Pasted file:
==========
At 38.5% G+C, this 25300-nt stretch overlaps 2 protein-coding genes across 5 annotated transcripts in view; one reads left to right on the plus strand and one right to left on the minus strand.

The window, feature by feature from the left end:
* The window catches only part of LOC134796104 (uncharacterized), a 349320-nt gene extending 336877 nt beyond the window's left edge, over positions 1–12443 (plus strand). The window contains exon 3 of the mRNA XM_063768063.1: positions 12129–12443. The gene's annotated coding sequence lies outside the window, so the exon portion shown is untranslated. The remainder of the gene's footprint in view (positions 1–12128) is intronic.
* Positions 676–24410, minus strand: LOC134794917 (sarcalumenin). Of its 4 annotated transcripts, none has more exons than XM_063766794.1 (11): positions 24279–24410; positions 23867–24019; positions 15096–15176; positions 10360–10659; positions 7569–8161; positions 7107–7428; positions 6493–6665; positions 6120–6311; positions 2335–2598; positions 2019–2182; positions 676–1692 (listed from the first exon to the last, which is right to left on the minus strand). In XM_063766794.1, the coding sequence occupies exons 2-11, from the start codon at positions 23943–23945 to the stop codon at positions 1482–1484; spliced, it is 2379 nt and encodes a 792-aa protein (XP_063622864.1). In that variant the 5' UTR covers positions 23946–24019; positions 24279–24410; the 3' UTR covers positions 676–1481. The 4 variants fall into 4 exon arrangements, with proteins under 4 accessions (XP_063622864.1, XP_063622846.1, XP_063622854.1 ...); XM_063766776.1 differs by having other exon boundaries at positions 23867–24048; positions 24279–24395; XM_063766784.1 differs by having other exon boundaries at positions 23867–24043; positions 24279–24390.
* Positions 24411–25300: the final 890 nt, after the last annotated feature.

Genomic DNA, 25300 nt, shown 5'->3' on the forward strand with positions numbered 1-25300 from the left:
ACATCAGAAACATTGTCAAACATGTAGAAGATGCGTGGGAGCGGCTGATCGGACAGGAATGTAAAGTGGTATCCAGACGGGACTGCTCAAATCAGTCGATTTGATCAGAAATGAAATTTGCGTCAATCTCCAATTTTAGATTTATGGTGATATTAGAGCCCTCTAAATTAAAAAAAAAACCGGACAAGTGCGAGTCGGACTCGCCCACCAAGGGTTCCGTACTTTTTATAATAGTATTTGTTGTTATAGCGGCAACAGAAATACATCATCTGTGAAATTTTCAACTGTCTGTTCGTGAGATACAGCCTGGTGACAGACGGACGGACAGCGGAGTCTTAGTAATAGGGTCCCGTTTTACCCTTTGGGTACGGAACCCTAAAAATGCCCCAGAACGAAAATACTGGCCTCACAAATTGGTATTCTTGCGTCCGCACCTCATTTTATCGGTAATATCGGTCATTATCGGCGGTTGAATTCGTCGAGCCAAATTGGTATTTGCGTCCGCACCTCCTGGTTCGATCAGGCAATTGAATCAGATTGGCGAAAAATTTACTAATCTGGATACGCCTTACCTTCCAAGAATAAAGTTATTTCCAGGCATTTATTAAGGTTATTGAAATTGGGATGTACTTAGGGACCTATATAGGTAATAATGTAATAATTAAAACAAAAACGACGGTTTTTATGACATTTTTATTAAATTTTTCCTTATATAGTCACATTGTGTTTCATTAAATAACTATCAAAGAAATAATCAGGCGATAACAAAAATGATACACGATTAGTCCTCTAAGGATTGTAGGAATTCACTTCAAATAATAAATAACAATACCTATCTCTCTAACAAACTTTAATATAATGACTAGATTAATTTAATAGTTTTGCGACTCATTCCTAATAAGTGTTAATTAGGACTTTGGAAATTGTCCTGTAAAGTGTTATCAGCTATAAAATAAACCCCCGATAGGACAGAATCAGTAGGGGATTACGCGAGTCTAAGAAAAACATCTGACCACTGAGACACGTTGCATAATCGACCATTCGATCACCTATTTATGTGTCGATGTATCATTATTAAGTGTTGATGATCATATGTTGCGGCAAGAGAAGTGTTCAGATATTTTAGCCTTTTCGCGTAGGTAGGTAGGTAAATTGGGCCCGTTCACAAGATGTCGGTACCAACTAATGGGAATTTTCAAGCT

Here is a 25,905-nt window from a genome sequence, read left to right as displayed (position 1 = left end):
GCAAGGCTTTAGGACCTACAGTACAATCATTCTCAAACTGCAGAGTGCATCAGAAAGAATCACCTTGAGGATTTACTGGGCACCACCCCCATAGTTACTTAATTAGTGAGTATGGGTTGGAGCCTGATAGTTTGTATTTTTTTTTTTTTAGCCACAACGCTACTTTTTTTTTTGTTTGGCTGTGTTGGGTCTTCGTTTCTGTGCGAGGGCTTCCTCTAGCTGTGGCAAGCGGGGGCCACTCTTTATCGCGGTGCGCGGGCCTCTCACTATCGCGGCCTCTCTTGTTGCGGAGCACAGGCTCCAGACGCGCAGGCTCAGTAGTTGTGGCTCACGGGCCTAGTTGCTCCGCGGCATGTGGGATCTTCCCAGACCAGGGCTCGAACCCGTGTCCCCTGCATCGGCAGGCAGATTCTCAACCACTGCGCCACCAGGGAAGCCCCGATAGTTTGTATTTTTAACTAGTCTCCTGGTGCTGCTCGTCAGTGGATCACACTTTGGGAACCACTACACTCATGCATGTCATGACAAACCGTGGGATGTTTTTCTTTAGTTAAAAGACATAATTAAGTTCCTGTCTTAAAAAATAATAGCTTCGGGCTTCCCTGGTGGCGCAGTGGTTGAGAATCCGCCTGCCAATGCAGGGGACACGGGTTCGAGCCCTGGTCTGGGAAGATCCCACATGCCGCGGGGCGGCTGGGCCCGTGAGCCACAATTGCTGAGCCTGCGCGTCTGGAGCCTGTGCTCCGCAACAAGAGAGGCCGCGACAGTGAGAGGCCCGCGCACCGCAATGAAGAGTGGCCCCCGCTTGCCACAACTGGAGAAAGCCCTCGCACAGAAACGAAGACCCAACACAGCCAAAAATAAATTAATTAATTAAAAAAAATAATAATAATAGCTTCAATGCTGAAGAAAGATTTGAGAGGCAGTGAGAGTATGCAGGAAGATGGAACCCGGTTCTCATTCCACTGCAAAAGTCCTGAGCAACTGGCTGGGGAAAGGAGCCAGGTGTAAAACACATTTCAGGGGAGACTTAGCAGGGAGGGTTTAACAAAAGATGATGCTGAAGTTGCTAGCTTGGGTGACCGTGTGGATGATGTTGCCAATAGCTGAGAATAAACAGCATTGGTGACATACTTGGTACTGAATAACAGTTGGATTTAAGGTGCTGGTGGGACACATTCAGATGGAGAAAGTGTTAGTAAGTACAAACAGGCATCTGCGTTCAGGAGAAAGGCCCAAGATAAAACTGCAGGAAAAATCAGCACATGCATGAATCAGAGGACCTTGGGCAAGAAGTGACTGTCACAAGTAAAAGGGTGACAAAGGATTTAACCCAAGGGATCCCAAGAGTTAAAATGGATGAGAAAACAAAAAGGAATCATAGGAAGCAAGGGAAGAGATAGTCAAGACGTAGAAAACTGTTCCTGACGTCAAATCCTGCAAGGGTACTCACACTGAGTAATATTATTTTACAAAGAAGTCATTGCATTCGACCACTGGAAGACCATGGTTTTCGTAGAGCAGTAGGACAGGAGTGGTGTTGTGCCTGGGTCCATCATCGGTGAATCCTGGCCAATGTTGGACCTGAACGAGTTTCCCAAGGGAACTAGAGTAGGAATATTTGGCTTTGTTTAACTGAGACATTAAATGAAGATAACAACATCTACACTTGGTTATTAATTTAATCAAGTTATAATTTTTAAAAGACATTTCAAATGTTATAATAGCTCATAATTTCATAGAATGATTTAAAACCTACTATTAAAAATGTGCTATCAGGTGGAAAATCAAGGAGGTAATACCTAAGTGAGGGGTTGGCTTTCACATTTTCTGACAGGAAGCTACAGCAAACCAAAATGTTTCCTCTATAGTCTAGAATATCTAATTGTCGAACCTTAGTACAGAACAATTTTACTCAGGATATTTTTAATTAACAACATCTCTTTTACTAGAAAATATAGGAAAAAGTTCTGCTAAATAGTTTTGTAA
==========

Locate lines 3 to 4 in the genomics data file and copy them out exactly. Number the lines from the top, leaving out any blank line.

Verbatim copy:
* The window catches only part of LOC134796104 (uncharacterized), a 349320-nt gene extending 336877 nt beyond the window's left edge, over positions 1–12443 (plus strand). The window contains exon 3 of the mRNA XM_063768063.1: positions 12129–12443. The gene's annotated coding sequence lies outside the window, so the exon portion shown is untranslated. The remainder of the gene's footprint in view (positions 1–12128) is intronic.
* Positions 676–24410, minus strand: LOC134794917 (sarcalumenin). Of its 4 annotated transcripts, none has more exons than XM_063766794.1 (11): positions 24279–24410; positions 23867–24019; positions 15096–15176; positions 10360–10659; positions 7569–8161; positions 7107–7428; positions 6493–6665; positions 6120–6311; positions 2335–2598; positions 2019–2182; positions 676–1692 (listed from the first exon to the last, which is right to left on the minus strand). In XM_063766794.1, the coding sequence occupies exons 2-11, from the start codon at positions 23943–23945 to the stop codon at positions 1482–1484; spliced, it is 2379 nt and encodes a 792-aa protein (XP_063622864.1). In that variant the 5' UTR covers positions 23946–24019; positions 24279–24410; the 3' UTR covers positions 676–1481. The 4 variants fall into 4 exon arrangements, with proteins under 4 accessions (XP_063622864.1, XP_063622846.1, XP_063622854.1 ...); XM_063766776.1 differs by having other exon boundaries at positions 23867–24048; positions 24279–24395; XM_063766784.1 differs by having other exon boundaries at positions 23867–24043; positions 24279–24390.